When it comes to retirement savings, you can either pay taxes now, or you can pay taxes later. That decision can be an important part of choosing which kind of retirement savings account you want to use. You can choose one or both options.


Pre-tax 457(b) accounts provide a tax break now.

Your contributions are not taxed at the time of investment. Instead, taxes are paid on withdrawals, including any earnings. Getting a tax break at the time of investment will leave more money in your pocket now — money that you can invest, save, or spend.


Roth 457(b) accounts provide a tax advantage later.
Roth contributions are made with money that’s already been taxed, so you won’t have to pay taxes on qualified withdrawals, including earnings.1

You can choose to allocate part or all of your salary deferral to the Roth, or all or part of your salary deferral to your traditional 457(b) pre-tax account.

Tax advantage comparison chart

Pre-tax contributions Roth contributions
Contributions are made pre-tax, which reduces your current adjusted gross income. Roth contributions are made with after-tax dollars. You'll pay more taxes today, but that could mean more money in retirement.
Distributions in retirement are taxed as ordinary income. A Roth withdrawal will be tax free if the withdrawal is made 5 years or more after January 1 of the calendar year in which the first Roth contribution or Roth conversion was made and the withdrawal was made on account of death, disability or attainment of age 59½.

What contribution option is right for you?


Do you want to pay taxes now or later?


Consider how much of your retirement sources of income are taxable in retirement. A Roth source of income may help reduce your taxes in retirement.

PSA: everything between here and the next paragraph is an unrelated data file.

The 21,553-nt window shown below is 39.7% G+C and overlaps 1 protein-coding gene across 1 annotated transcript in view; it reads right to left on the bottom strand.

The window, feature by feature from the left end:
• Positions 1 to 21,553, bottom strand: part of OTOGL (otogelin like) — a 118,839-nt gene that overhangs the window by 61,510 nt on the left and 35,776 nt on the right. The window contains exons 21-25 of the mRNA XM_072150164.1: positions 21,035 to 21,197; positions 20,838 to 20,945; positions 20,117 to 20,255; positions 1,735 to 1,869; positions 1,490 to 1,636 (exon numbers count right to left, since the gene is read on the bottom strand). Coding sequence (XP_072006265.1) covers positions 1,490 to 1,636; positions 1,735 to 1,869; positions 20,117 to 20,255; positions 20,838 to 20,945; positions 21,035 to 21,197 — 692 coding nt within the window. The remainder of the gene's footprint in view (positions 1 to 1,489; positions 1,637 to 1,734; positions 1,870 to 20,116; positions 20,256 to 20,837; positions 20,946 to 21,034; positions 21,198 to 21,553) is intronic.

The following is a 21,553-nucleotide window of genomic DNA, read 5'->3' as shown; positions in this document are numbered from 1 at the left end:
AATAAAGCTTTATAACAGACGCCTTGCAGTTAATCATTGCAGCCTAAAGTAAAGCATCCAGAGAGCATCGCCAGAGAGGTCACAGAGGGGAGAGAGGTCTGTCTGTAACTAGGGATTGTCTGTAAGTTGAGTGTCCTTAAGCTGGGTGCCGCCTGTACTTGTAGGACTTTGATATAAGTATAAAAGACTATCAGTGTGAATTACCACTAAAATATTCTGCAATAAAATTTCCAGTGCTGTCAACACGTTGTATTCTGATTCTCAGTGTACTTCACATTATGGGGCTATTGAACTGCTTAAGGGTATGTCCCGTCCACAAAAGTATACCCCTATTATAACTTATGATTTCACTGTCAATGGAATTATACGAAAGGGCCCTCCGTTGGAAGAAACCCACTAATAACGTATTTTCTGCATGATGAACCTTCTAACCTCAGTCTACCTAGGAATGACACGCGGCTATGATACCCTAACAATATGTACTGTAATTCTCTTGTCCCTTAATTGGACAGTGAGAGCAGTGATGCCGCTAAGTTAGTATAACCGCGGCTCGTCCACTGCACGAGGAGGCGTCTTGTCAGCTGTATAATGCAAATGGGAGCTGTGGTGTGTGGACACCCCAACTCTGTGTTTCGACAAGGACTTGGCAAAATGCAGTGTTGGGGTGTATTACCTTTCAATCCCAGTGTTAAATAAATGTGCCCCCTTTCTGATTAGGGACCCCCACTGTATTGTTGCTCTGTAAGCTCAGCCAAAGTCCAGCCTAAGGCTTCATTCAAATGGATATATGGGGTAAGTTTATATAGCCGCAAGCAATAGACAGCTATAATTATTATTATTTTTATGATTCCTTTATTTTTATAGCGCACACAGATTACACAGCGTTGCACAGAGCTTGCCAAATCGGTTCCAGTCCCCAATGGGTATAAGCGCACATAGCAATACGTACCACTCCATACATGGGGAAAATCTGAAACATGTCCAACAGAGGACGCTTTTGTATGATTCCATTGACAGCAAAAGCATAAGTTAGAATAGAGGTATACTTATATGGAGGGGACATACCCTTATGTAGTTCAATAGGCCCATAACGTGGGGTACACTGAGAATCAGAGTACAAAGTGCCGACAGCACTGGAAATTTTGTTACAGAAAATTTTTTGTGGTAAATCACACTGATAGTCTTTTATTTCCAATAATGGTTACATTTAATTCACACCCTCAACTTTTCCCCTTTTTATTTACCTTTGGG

You don't need to choose between one or the other. Consider splitting contributions between pre-tax and Roth.

Important information you should know

  • If your withdrawal includes Roth assets, your withdrawal will be tax-free if the withdrawal is: (1) made 5 years or more after January 1 of the calendar year in which the first Roth contribution or Roth conversion was made; and (2) made on account of death, disability or reaching the age of 59 ½. A Roth withdrawal before requirements are met may result in taxation of your earnings and a 10% tax penalty. You may wish to obtain the advice of a tax advisor before you request a withdrawal.

  • If you take the distribution before you are 59 ½, the distribution is taxable.

  • If you make both pre-tax and Roth contributions, you can choose to make separate investment choices: one for your pre-tax contributions and one for your Roth contributions. Please note that this feature does not apply to investments in the Schwab Personal Choice Retirement Account (PCRA).
1 Distributions from the plan are subject to IRS and Plan rules, all references to taxes are Federal taxes only. State taxes laws vary.
This material is not a recommendation to buy or sell a financial product or to adopt an investment strategy. Investors should discuss their specific situation with their financial professional.
Investing involves market risk, including possible loss of principal. Information provided by retirement specialists or plan representatives is for educational purposes only and is not intended as investment advice.
Nationwide and its representatives do not give legal or tax advice. An attorney or tax advisor should be consulted for answers to specific questions.